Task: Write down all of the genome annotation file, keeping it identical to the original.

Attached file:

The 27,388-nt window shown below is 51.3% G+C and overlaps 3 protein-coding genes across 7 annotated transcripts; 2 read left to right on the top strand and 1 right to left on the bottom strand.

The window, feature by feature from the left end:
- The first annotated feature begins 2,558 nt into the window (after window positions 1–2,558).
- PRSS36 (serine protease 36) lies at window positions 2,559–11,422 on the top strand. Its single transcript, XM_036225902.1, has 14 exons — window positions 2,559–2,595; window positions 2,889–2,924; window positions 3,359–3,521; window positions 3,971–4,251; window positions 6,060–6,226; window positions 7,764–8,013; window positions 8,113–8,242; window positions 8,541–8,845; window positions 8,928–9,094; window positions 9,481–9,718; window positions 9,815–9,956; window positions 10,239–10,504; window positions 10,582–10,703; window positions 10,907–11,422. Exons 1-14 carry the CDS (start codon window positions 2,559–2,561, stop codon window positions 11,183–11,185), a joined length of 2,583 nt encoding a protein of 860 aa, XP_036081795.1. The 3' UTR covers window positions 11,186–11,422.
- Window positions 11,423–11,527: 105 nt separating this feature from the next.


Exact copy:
The 27,388-nt window shown below is 51.3% G+C and overlaps 3 protein-coding genes across 7 annotated transcripts; 2 read left to right on the top strand and 1 right to left on the bottom strand.

The window, feature by feature from the left end:
- The first annotated feature begins 2,558 nt into the window (after window positions 1–2,558).
- PRSS36 (serine protease 36) lies at window positions 2,559–11,422 on the top strand. Its single transcript, XM_036225902.1, has 14 exons — window positions 2,559–2,595; window positions 2,889–2,924; window positions 3,359–3,521; window positions 3,971–4,251; window positions 6,060–6,226; window positions 7,764–8,013; window positions 8,113–8,242; window positions 8,541–8,845; window positions 8,928–9,094; window positions 9,481–9,718; window positions 9,815–9,956; window positions 10,239–10,504; window positions 10,582–10,703; window positions 10,907–11,422. Exons 1-14 carry the CDS (start codon window positions 2,559–2,561, stop codon window positions 11,183–11,185), a joined length of 2,583 nt encoding a protein of 860 aa, XP_036081795.1. The 3' UTR covers window positions 11,186–11,422.
- Window positions 11,423–11,527: 105 nt separating this feature from the next.